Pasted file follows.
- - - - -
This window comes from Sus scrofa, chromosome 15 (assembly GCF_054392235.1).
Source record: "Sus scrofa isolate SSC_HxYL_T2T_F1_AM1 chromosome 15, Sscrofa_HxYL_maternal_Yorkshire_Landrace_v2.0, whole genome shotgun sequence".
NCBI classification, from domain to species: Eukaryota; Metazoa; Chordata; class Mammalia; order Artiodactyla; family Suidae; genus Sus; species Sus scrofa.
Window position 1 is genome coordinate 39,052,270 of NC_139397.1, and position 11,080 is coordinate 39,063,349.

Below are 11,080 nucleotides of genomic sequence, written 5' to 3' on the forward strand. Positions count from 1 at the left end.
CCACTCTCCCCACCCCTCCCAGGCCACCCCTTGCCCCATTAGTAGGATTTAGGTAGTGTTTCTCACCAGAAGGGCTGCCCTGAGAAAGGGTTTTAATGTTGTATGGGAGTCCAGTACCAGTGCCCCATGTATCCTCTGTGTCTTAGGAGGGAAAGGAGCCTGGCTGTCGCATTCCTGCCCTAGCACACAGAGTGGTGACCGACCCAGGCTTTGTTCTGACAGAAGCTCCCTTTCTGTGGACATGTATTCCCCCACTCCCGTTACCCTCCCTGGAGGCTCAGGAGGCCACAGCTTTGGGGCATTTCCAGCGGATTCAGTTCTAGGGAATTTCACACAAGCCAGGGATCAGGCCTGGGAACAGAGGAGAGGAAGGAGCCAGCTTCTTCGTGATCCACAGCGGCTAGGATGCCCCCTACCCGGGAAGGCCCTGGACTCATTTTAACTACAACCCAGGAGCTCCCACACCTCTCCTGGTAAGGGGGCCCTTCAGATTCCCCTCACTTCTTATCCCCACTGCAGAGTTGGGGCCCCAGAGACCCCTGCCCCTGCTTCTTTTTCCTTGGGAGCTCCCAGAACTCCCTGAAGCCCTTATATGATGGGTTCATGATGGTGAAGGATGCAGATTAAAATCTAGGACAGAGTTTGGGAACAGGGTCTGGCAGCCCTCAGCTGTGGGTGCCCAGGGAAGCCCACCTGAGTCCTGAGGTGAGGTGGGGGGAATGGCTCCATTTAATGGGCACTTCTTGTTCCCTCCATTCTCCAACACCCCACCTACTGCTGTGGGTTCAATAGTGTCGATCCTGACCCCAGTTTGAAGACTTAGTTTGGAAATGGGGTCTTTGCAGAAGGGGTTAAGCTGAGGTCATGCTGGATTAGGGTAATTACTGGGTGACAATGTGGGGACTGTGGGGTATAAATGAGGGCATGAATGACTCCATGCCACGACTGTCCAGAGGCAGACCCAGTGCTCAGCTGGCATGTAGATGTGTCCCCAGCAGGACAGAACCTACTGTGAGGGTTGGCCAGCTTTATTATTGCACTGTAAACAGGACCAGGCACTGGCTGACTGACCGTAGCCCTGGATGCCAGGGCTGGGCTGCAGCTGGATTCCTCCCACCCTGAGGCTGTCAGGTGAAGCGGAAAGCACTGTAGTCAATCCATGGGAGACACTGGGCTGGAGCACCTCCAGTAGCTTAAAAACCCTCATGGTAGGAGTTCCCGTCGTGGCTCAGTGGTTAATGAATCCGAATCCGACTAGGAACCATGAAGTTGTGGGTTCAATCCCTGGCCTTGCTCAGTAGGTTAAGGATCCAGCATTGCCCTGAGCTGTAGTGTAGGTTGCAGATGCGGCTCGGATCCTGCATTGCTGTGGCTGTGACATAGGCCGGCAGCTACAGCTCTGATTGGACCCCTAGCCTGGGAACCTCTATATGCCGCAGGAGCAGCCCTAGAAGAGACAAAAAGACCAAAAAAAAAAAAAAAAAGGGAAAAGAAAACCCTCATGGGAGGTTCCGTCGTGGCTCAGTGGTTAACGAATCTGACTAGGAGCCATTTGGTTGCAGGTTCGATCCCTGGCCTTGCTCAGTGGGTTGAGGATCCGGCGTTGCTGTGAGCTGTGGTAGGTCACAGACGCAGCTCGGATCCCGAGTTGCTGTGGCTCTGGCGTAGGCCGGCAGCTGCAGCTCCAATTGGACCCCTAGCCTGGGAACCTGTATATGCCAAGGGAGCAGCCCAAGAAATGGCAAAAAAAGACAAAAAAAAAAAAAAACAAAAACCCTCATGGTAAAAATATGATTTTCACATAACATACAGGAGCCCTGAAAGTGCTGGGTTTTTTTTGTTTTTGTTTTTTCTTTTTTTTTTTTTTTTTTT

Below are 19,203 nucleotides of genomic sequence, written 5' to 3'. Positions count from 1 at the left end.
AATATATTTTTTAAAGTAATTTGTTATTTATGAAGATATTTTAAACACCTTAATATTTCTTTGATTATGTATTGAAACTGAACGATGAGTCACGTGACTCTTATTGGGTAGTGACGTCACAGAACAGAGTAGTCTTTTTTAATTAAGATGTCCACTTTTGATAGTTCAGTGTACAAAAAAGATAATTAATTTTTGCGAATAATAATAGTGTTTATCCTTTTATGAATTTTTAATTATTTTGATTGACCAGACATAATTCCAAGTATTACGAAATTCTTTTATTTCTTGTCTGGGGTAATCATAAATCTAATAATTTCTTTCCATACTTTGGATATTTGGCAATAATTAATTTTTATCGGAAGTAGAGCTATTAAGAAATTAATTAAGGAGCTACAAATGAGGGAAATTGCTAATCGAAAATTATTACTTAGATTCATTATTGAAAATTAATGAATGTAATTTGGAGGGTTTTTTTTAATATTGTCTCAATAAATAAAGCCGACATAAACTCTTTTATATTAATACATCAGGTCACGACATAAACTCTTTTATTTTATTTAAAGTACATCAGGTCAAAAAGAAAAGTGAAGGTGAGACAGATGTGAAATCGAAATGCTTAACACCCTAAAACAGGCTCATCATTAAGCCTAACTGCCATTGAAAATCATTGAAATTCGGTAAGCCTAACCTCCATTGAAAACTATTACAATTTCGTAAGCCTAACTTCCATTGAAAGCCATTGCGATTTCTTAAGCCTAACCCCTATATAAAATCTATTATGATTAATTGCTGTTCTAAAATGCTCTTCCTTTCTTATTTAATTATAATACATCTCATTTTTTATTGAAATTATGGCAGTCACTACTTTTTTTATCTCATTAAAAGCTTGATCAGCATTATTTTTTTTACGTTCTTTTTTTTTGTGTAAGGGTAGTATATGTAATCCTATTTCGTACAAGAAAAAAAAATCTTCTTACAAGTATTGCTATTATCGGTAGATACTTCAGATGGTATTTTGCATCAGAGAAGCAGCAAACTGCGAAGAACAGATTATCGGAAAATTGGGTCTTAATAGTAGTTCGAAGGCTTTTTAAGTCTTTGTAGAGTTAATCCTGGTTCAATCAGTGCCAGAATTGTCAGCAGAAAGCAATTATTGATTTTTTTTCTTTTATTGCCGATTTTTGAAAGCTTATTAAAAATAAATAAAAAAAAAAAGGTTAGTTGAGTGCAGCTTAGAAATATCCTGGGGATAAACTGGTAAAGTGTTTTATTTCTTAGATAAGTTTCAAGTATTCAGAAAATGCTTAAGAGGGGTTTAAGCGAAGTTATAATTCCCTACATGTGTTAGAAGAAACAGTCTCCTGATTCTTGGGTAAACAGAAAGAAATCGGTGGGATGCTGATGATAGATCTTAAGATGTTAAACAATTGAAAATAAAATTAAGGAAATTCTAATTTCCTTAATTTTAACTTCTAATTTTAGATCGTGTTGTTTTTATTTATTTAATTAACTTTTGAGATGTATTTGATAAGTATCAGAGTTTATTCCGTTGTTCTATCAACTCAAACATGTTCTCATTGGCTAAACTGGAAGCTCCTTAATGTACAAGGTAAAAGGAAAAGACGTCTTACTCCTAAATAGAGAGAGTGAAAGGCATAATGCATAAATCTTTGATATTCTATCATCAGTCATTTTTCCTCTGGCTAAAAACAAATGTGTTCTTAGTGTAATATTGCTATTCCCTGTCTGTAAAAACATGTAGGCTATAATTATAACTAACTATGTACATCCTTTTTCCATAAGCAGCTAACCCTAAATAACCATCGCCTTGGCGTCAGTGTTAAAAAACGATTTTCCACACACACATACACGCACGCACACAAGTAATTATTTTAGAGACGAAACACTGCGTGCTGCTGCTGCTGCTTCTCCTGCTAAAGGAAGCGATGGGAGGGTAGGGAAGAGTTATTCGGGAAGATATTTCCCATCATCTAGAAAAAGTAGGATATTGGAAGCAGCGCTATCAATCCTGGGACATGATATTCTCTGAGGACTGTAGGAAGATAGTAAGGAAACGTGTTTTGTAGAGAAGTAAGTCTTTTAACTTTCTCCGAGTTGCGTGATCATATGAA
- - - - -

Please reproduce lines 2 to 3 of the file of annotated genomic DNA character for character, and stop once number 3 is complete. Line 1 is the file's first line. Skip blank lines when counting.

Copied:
Source record: "Sus scrofa isolate SSC_HxYL_T2T_F1_AM1 chromosome 15, Sscrofa_HxYL_maternal_Yorkshire_Landrace_v2.0, whole genome shotgun sequence".
NCBI classification, from domain to species: Eukaryota; Metazoa; Chordata; class Mammalia; order Artiodactyla; family Suidae; genus Sus; species Sus scrofa.